On the Beat | By Wong Chun Wai

Judge politicians with a level head

There is now co-operation 
among the opposition parties and 
some non-governmental organisations.

Still, the DAP has come out  openly to
declare its objection to  the setting up
of an Islamic state  as advocated by

Both parties have ruled out an  electoral
pact in the next general  election
because of their differences.

But in the same breath, the two  parties
have also said they will  work together
on other issues.

For strategic purposes, it  makes sense
for both parties to  work together to
fight the Barisan.

Besides projecting a united opposition front, 
their emphasis on  common issues
will provide a  sharper focus to their
campaign,  thus generating greater

The two parties have also tied  up with
Adil, the movement led  by Datin Seri Dr
Wan Azizah  Wan Ismail.

It will come as no surprise if  DAP, PAS
and Adil also join  hands with the
yet-to-be-registered HAK, initiated by allies of  Datuk Seri Anwar Ibrahim.

The tie-up is pretty clear as  Adil is
open to all races while  HAK is only for
Muslims, with  non-Muslims as associate

Associate members have no  right to vote
or to hold positions,  thus their
presence will provide  them with almost
no clout.

There is also the Parti Rakyat  Malaysia,
which has failed in every election, in the loose coalition.

The combination of DAP, PAS  and HAK may
seem to be a  strange brew but its impact
can  be strong.

The strategy appears quite  simple. PAS
hopes to get the non Muslim votes and the DAP the  Muslim votes.

PAS, PRM and HAK are banking on the Anwar issue to score  while DAP hopes to exploit the  imprisonment of Kota Melaka  MP Lim Guan Eng.

But at the end of the day, the  biggest
beneficiary may well be  PAS  which has cleverly taken off  its Islamic cloak to put up its reformasi

Instead of talking about hudud  laws and
Islamic state, it is temporarily stressing democracy  and human rights.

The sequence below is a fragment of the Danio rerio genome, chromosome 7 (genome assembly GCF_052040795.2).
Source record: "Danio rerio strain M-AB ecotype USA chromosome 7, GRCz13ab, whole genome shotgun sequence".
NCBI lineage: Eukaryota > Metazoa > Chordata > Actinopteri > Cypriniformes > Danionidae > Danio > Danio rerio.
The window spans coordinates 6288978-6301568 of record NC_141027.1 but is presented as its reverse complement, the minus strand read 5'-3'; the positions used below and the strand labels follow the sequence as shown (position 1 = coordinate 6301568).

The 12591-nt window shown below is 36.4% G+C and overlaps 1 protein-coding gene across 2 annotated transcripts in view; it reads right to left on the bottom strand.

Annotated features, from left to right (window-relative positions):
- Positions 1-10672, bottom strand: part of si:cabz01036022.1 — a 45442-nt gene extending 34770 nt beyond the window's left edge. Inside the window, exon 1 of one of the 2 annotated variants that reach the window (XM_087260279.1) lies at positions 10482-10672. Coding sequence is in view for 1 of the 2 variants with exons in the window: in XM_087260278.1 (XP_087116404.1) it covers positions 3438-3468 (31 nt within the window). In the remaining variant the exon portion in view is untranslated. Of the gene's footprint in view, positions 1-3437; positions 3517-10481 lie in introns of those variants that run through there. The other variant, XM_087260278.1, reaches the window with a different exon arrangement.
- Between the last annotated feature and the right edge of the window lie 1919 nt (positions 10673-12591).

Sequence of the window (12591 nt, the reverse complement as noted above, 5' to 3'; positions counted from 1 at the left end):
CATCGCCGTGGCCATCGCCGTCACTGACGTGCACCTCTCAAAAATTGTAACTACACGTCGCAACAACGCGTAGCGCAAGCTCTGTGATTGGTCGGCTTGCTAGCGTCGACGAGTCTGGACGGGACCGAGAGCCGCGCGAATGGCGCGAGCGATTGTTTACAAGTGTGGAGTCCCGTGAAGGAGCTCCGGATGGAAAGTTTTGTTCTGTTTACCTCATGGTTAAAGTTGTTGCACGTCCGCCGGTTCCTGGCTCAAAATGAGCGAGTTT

Democracy and human rights,  after all,
have a more universal  appeal
acceptable  even by the  yuppies with their liberal political

Forget about HAK or DAP, the  only party
which can do serious  damage to Barisan
is PAS, and  the fight in the rural
heartland  may be more intense.

For the electorate, it is not just  a
question of Umno versus PAS.  It is also
more than just about  democracy and
justice but a  question of the kind of
political  system that we,
Malaysians,  want to live in.

Can moderate Malaysians accept the kind of self-styled, self righteous moral
practices advocated by PAS leaders in multi-religious plural Malaysia?

It is highly unlikely that liberals will accept the dogmatic  changes in Kelantan under the  PAS administration unless we  accept segregation of sexes in  supermarket queues, lights-on in  cinemas and even dikir barat  ban, among other religious-moral moves.

The present system of government, with all its flaws, is still  the best kind of system.

Malaysians may vote against  the
government for what they  perceive to be
injustices inflicted on individuals but they must  never dismantle the very parliamentary system
which allows  them to vote.

Our constitutional and legal  rights need
to be strengthened,  not eroded. We have
a right to  know what kind of positive
political and economic changes our 
politicians can bring us.

Transparency is not just confined to the government. We  have a right to information from  opposition parties too.

Integrity and credibility are  also
something we expect from  politicians,
opposition or otherwise.

Malaysians cannot put their  future at
stake on some vague  promises made by

It is not the time to experiment. We all deserve to know exactly what our
politicians want  to do to put Malaysia
back on  track economically.

By that, we mean politicians  with
impeccabble experience in  modern
management, economics  and administration
that will  bring us into the next
century  competently and

We should also ask whether  the next
federal government can  last or will
collapse within  months after winning
because  the coalition partners have
stark  differences.

We must never lose sight of  our
direction, that is to create a  mature,
fully developed, liberal  and tolerant
society in which the  ethnic, political
and civil rights  of all Malaysians have
a place.

Any attempt, whether subtle  or
otherwise, to set apart and  separate our
present system of  parliamentary
democracy will  be a grave mistake.

It is always easy in a politically charged atmosphere to cast a  protest vote but Malaysians  must ask whether it will threaten  the existing political and economic

We must never sacrifice our  spirit of
tolerance and goodwill  and must reject
any form of intolerance. Moderation, in demands and speech, is the key to  success for Malaysia.

We can talk about the right to 
demonstrate as a form of freedom of expression but we only  need to look at our neighbour to  understand the kind of mess  they have got themselves into.

Beginning from now until the  elections,
politicians will promise anything but from now, we  must assess their pledges with a  level head.

Many of us pride ourselves on  being
educated and able to think  but at times,
we let our heart  rule our head.